Get an Octopus at the earliest opportunity. It’ll pay itself off over and over, is supremely convenient (you can pay at McDonalds or 7-Eleven with it), and you get most of your deposit back, minus a HK$7 (AU$1) processing fee. Typical ride cost is in single figures, and while it’s not as extensive as London or New York, it is as efficient as the tube and as comfortable as the subway.
If you don’t have much luggage, take the Airport Express. Taking a taxi is only worth it if you’ve got a few people together.
Victoria Peak is probably where everyone heads first, and with reason. The mountain rises sharply and to height, giving spectacular views over the city and harbour, despite the efforts of developers to build apartments in improbable places. Take the Peak Tram for a good ride up.
Try to time it towards the late afternoon or day – you’ll get both the day views, and after taking a walk around the Peak – there’s an hour long walking trail – you’ll feel pretty refreshed and hardly feel like you’re in a metropolis at all. Which is good, because the rest of time in Hong Kong will be pretty much the opposite. As the day sinks into night, Hong Kong truly comes alive in the lights across the city, and hopefully the smog clears a little too.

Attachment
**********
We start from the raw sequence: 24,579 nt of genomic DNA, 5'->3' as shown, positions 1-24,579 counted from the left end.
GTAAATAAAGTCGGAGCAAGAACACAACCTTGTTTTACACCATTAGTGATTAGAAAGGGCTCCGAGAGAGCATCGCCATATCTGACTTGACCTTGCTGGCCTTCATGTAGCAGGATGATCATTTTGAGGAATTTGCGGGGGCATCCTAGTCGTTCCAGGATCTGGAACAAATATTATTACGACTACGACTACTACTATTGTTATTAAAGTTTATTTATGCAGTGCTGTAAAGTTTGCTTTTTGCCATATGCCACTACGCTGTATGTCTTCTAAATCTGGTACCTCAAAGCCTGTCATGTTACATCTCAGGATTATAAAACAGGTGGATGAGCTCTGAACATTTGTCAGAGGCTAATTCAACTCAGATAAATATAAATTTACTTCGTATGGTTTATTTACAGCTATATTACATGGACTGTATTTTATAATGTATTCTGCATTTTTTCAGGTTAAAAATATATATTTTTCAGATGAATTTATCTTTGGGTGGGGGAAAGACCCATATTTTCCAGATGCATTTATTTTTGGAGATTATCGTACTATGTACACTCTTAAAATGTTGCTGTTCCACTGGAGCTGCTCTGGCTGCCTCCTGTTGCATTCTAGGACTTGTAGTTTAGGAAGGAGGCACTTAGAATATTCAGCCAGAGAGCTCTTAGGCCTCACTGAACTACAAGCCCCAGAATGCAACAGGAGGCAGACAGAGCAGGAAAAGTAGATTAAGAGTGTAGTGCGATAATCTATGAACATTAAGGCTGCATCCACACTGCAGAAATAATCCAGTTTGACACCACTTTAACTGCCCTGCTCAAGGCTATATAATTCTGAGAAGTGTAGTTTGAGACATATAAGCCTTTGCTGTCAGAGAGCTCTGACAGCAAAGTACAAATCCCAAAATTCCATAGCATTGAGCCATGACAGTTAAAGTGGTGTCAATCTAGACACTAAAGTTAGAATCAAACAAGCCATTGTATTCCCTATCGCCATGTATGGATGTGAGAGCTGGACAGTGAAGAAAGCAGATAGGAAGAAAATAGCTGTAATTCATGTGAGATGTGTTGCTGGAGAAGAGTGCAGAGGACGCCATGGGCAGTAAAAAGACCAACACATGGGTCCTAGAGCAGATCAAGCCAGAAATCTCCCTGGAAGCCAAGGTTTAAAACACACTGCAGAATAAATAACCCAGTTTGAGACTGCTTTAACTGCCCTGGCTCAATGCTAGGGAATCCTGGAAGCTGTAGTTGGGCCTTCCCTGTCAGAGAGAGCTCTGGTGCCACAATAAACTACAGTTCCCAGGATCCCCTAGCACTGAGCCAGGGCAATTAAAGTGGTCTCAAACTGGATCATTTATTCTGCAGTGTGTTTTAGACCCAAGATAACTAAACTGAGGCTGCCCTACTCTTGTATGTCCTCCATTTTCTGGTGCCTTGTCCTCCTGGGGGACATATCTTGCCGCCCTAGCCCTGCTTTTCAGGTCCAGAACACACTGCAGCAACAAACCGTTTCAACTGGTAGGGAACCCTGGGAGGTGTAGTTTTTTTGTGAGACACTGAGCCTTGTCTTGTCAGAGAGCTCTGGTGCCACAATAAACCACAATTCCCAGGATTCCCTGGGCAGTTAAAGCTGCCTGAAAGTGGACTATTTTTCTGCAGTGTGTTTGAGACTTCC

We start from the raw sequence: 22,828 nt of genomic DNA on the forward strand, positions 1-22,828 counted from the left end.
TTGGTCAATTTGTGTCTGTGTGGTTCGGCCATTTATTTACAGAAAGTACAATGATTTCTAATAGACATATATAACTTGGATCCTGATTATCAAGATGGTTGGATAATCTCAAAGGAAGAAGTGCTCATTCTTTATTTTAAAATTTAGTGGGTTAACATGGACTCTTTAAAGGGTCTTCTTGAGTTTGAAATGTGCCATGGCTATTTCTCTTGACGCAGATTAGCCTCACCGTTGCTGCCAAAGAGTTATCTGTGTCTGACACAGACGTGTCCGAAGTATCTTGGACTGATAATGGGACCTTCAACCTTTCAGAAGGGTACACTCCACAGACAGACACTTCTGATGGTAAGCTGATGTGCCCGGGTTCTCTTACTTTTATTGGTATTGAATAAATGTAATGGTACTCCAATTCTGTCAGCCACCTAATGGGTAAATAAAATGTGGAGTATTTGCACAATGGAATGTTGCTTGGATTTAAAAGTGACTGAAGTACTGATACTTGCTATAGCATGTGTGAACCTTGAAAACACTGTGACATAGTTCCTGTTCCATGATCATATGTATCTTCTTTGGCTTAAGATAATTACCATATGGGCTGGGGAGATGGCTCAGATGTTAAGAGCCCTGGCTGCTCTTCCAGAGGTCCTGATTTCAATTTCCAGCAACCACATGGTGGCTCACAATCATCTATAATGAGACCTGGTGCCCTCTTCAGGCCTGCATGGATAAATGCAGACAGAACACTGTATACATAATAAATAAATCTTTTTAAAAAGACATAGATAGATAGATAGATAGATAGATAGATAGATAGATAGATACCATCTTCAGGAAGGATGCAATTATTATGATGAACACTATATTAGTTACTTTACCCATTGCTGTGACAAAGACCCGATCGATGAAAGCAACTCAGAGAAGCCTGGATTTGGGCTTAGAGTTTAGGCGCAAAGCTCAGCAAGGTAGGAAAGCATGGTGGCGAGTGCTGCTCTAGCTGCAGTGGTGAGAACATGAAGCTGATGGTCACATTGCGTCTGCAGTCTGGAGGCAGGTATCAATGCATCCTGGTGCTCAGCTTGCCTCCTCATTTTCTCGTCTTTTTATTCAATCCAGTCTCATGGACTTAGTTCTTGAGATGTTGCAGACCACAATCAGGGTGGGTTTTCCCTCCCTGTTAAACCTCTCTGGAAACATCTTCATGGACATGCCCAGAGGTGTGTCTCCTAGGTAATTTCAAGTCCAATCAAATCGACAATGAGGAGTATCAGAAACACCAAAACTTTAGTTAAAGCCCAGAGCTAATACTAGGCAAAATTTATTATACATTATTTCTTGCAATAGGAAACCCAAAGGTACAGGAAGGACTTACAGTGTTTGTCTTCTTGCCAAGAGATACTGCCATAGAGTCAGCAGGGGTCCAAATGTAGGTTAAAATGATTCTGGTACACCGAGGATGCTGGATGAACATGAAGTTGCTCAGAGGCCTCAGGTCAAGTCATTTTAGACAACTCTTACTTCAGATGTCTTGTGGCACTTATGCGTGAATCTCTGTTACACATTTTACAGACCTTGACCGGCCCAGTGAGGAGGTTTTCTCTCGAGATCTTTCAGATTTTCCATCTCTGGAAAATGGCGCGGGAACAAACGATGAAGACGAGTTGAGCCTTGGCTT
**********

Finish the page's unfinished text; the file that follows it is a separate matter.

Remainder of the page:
Central is the business district – a little expensive, a little soulless and without any decent places to eat. It is where the designer shops are, though you’re paying for it.
Lan Kwai Fong is just south and east of Central, and it’s where all the city workers go for lunch, and after work for a drink. Good for a wander, with a warren of streets.
Wan Chai and Admiralty don’t have much of a rep, and perhaps deservedly. I’ve heard tell of little gems, but only go there with local guides so you avoid the crap.
Causeway Bay is an extensive shopping district that feels a lot like Tokyo’s Shibuya or Shinjuku. Great for a wander, and prices are decent too. The Food Forum at Times Square offers a variety of food, and if you’re hankering for some Japanese, especially sushi, you can’t go past Wasabisabi, on the 13th floor. So funky.
The ferries are cheap, but nothing special by any means. Take a ride at night to see the city lit up.
Across the harbour, Tsim Sha Tsui (a.k.a. TST) is the tourist draw, where many hotels are and where the hawkers are thicker than flies on a camel’s back. Learn some choice Cantonese swearwords to send them off.
TST’s most famous stretch of Nathan Road, the so-called “Golden Mile”, is rip-off central. In fact, there’s little redeeming features to TST other than perhaps the Avenue of the Stars, on the harbour, from which you can watch the ‘Symphony of Light’, a laser-and-dancing-building-lights show on every night from 8 to 8:15.
If you want the cheap shopping, follow the locals to Yau Ma Tei and Mong Kok. Still a little tourist oriented – they are after all just north of TST – but on the relative fringe and as such a little cheaper.
If your instinct says to buy, buy dammit. Don’t be like me and regret not buying that iPhone later.